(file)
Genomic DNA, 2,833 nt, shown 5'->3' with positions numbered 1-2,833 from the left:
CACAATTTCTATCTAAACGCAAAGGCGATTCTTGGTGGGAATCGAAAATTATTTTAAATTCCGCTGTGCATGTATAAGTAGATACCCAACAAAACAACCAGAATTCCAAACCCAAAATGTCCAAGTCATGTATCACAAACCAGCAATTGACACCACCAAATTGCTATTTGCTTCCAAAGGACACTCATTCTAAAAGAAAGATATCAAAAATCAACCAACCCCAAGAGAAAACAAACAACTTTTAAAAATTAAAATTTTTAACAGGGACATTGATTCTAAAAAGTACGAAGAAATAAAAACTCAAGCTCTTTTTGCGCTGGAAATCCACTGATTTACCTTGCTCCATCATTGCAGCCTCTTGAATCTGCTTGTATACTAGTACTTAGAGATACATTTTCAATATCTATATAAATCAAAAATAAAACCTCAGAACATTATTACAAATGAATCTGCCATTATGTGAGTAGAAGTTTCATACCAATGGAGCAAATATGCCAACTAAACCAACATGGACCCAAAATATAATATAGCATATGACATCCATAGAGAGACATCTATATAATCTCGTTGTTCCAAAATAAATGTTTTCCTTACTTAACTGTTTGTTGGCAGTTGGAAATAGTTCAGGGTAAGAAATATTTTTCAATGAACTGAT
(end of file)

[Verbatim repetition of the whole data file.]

Genomic DNA, 2,833 nt, shown 5'->3' with positions numbered 1-2,833 from the left:
CACAATTTCTATCTAAACGCAAAGGCGATTCTTGGTGGGAATCGAAAATTATTTTAAATTCCGCTGTGCATGTATAAGTAGATACCCAACAAAACAACCAGAATTCCAAACCCAAAATGTCCAAGTCATGTATCACAAACCAGCAATTGACACCACCAAATTGCTATTTGCTTCCAAAGGACACTCATTCTAAAAGAAAGATATCAAAAATCAACCAACCCCAAGAGAAAACAAACAACTTTTAAAAATTAAAATTTTTAACAGGGACATTGATTCTAAAAAGTACGAAGAAATAAAAACTCAAGCTCTTTTTGCGCTGGAAATCCACTGATTTACCTTGCTCCATCATTGCAGCCTCTTGAATCTGCTTGTATACTAGTACTTAGAGATACATTTTCAATATCTATATAAATCAAAAATAAAACCTCAGAACATTATTACAAATGAATCTGCCATTATGTGAGTAGAAGTTTCATACCAATGGAGCAAATATGCCAACTAAACCAACATGGACCCAAAATATAATATAGCATATGACATCCATAGAGAGACATCTATATAATCTCGTTGTTCCAAAATAAATGTTTTCCTTACTTAACTGTTTGTTGGCAGTTGGAAATAGTTCAGGGTAAGAAATATTTTTCAATGAACTGAT